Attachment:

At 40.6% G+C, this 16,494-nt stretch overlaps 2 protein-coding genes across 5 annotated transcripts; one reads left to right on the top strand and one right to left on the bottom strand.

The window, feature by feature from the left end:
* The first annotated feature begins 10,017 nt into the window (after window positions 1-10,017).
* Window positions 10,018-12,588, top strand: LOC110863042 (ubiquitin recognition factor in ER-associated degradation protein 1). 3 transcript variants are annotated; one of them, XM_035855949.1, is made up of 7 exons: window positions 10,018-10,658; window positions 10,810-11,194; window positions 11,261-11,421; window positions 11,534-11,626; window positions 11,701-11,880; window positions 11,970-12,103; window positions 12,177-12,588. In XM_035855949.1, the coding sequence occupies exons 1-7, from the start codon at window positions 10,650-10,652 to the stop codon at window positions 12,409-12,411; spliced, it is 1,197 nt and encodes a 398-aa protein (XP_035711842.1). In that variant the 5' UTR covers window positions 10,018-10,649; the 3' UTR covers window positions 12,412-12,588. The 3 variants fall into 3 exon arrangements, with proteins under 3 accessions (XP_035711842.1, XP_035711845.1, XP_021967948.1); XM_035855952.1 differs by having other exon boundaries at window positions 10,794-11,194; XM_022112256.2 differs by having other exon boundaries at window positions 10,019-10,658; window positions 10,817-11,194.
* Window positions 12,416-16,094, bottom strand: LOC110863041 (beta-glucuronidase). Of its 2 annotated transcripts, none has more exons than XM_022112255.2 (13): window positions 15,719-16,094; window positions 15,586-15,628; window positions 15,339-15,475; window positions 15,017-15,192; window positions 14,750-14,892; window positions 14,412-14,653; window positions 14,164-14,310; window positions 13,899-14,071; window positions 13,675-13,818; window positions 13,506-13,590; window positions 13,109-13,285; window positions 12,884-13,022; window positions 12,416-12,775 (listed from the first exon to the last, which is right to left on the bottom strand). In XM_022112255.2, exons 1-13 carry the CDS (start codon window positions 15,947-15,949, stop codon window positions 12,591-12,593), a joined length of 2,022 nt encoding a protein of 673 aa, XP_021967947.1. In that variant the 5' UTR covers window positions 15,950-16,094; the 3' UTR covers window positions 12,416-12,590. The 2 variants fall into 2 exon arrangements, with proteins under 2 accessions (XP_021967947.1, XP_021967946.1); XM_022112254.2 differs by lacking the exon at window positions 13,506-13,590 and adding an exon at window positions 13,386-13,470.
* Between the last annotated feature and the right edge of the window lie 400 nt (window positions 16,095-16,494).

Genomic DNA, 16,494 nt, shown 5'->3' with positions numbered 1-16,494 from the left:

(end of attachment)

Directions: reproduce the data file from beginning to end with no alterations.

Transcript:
At 40.6% G+C, this 16,494-nt stretch overlaps 2 protein-coding genes across 5 annotated transcripts; one reads left to right on the top strand and one right to left on the bottom strand.

The window, feature by feature from the left end:
* The first annotated feature begins 10,017 nt into the window (after window positions 1-10,017).
* Window positions 10,018-12,588, top strand: LOC110863042 (ubiquitin recognition factor in ER-associated degradation protein 1). 3 transcript variants are annotated; one of them, XM_035855949.1, is made up of 7 exons: window positions 10,018-10,658; window positions 10,810-11,194; window positions 11,261-11,421; window positions 11,534-11,626; window positions 11,701-11,880; window positions 11,970-12,103; window positions 12,177-12,588. In XM_035855949.1, the coding sequence occupies exons 1-7, from the start codon at window positions 10,650-10,652 to the stop codon at window positions 12,409-12,411; spliced, it is 1,197 nt and encodes a 398-aa protein (XP_035711842.1). In that variant the 5' UTR covers window positions 10,018-10,649; the 3' UTR covers window positions 12,412-12,588. The 3 variants fall into 3 exon arrangements, with proteins under 3 accessions (XP_035711842.1, XP_035711845.1, XP_021967948.1); XM_035855952.1 differs by having other exon boundaries at window positions 10,794-11,194; XM_022112256.2 differs by having other exon boundaries at window positions 10,019-10,658; window positions 10,817-11,194.
* Window positions 12,416-16,094, bottom strand: LOC110863041 (beta-glucuronidase). Of its 2 annotated transcripts, none has more exons than XM_022112255.2 (13): window positions 15,719-16,094; window positions 15,586-15,628; window positions 15,339-15,475; window positions 15,017-15,192; window positions 14,750-14,892; window positions 14,412-14,653; window positions 14,164-14,310; window positions 13,899-14,071; window positions 13,675-13,818; window positions 13,506-13,590; window positions 13,109-13,285; window positions 12,884-13,022; window positions 12,416-12,775 (listed from the first exon to the last, which is right to left on the bottom strand). In XM_022112255.2, exons 1-13 carry the CDS (start codon window positions 15,947-15,949, stop codon window positions 12,591-12,593), a joined length of 2,022 nt encoding a protein of 673 aa, XP_021967947.1. In that variant the 5' UTR covers window positions 15,950-16,094; the 3' UTR covers window positions 12,416-12,590. The 2 variants fall into 2 exon arrangements, with proteins under 2 accessions (XP_021967947.1, XP_021967946.1); XM_022112254.2 differs by lacking the exon at window positions 13,506-13,590 and adding an exon at window positions 13,386-13,470.
* Between the last annotated feature and the right edge of the window lie 400 nt (window positions 16,095-16,494).

Genomic DNA, 16,494 nt, shown 5'->3' with positions numbered 1-16,494 from the left: